Oppose Cybersecurity Information Sharing Act
ASNE members should contact their senators and ask them to vote "No" on S.754, the Cybersecurity Information Sharing Act. Our main concern is the impact this legislation will have on transparency.
The Senate is likely to vote on Cybersecurity Information Sharing Act (CISA), S.754 before it leaves for its August recess on Aug. 7 -- maybe even as early as this week. ASNE members should be concerned about this bill, and we ask that you contact your senator to ask him or her to vote "No" on S.754.
There are a number of problems with this bill (which, by the way, is unlikely to serve as a sufficient solution to recent, high-profile security breaches, such as the one suffered by the federal government's own Office of Personnel Management). Our main concern is the impact this legislation will have on transparency.
CISA will add a new FOIA exemption (the first exemption since the bill was originally enacted). All "information shared with or provided to the Federal Government pursuant to the Cybersecurity Information Sharing Act of 2015" is exempt from disclosure under FOIA. This is true regardless of whether the information actually relates to a cybersecurity threat. It's a loophole that will allow the federal government to withhold just about any and all information it receives from private sector topics on any subject, especially because private companies enjoy broad immunity when sharing this information with the government. This creates a particular concern for news media in that a private company could share information it has regarding a reporter (such as email or phone contacts or even contents of communications) without fear of immunity and with the reporter and/or his or her employer having no knowledge that the information was shared. The public would not have any oversight role in these "cybersecurity" efforts, either.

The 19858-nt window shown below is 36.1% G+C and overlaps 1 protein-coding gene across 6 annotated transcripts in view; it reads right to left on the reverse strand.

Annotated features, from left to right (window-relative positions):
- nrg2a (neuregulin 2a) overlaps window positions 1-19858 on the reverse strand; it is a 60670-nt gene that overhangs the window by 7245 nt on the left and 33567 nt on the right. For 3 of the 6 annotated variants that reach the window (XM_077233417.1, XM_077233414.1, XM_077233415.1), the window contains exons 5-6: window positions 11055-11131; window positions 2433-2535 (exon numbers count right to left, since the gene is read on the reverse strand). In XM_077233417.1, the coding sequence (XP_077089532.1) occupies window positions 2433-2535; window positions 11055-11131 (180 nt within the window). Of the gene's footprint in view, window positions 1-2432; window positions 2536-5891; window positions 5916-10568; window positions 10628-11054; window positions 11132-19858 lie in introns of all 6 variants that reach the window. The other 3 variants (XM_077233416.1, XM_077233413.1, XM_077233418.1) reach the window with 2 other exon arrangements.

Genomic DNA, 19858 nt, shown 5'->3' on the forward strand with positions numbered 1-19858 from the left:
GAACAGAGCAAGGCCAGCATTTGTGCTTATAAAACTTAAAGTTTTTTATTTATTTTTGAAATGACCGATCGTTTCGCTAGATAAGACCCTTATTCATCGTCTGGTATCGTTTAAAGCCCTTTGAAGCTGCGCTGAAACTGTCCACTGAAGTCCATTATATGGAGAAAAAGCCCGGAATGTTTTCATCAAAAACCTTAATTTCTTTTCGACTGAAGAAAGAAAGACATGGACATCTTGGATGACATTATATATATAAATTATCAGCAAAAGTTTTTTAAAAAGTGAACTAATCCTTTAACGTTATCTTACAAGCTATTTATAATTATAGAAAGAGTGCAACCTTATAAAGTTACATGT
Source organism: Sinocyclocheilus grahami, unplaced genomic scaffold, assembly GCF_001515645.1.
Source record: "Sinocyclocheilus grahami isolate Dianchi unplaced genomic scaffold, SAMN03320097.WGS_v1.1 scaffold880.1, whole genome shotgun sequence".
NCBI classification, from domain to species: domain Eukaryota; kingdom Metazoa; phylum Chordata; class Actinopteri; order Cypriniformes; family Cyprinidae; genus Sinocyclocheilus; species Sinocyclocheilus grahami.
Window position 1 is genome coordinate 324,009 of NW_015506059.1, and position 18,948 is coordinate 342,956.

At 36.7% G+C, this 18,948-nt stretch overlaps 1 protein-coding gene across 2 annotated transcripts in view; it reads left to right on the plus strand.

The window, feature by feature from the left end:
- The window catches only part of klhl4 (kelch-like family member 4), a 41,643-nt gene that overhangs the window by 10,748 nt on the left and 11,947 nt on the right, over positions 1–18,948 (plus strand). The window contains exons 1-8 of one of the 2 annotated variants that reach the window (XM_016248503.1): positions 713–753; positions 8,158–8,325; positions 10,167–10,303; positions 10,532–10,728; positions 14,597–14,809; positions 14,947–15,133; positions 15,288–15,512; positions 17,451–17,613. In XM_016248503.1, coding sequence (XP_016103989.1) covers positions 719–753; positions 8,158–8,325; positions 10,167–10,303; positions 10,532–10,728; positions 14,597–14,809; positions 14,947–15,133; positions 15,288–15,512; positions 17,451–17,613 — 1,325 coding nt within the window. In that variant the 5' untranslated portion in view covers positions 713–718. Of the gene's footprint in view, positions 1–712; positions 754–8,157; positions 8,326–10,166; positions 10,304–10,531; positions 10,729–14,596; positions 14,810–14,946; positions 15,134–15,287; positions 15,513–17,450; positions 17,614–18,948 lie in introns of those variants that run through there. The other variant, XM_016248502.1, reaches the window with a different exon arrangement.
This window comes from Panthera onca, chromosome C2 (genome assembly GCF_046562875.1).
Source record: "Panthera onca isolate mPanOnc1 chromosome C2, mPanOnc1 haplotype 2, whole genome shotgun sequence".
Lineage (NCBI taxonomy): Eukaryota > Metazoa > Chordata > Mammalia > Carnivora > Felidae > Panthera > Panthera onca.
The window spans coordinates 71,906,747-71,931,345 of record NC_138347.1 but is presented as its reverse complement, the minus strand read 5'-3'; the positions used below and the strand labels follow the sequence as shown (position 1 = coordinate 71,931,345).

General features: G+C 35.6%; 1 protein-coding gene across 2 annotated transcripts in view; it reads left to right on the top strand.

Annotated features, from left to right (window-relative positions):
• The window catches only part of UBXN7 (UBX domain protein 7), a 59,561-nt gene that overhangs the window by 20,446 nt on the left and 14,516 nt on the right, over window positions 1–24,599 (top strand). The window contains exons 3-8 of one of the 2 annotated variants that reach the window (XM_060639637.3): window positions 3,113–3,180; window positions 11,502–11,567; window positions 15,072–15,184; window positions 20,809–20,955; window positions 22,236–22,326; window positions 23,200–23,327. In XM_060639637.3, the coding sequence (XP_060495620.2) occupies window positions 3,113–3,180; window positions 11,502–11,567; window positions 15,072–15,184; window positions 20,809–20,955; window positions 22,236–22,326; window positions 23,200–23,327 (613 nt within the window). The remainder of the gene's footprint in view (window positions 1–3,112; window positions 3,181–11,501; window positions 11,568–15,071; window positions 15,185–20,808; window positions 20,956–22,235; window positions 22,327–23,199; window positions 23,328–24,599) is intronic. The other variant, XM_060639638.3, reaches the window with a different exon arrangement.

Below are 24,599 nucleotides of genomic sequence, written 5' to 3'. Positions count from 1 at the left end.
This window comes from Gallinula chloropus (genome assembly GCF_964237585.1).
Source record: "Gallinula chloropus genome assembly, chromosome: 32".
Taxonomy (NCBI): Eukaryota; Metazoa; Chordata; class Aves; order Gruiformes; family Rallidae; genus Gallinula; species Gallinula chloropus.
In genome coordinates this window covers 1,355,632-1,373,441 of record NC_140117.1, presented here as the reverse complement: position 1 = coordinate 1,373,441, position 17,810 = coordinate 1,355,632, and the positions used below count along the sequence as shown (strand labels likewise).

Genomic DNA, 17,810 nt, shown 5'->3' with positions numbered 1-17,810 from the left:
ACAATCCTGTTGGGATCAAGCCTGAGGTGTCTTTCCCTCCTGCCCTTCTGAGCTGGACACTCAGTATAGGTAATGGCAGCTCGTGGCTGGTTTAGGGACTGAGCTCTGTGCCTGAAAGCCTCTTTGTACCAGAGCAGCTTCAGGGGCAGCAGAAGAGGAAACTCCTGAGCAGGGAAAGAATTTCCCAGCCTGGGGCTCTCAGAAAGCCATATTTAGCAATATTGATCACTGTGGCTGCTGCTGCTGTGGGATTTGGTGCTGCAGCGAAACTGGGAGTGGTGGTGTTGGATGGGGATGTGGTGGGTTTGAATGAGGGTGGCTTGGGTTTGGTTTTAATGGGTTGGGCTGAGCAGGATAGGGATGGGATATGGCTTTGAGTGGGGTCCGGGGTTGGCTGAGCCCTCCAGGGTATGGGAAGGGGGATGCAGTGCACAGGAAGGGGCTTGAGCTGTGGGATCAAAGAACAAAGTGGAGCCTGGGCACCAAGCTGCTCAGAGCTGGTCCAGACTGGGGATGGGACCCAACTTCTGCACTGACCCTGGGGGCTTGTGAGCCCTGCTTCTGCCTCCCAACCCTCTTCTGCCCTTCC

Particularly galling is the fact that this is all being enacted in secret. Although the Senate Judiciary Committee usually has jurisdiction over FOIA-related legislation, S.754 was drafted and marked up in secret by the Senate Select Committee on Intelligence (SSCI). Not a single public hearing was held on the bill.
Our ally on many FOIA-related issues, Openthegovernment.org, has compiled some useful background material to further explain the problems with S.754:
In addition to editorializing against S.754 and/or contacting your senators, you might want to consider participating in a "blogging day of action" proposed for July 28 (if the bill hasn't already reached the Senate floor by then). The goal is to get as many people and groups to direct blog posts on this day to the White House and ask for a Statement of Administration Policy against S.754 because of the concerns over the bill's impact on personal privacy.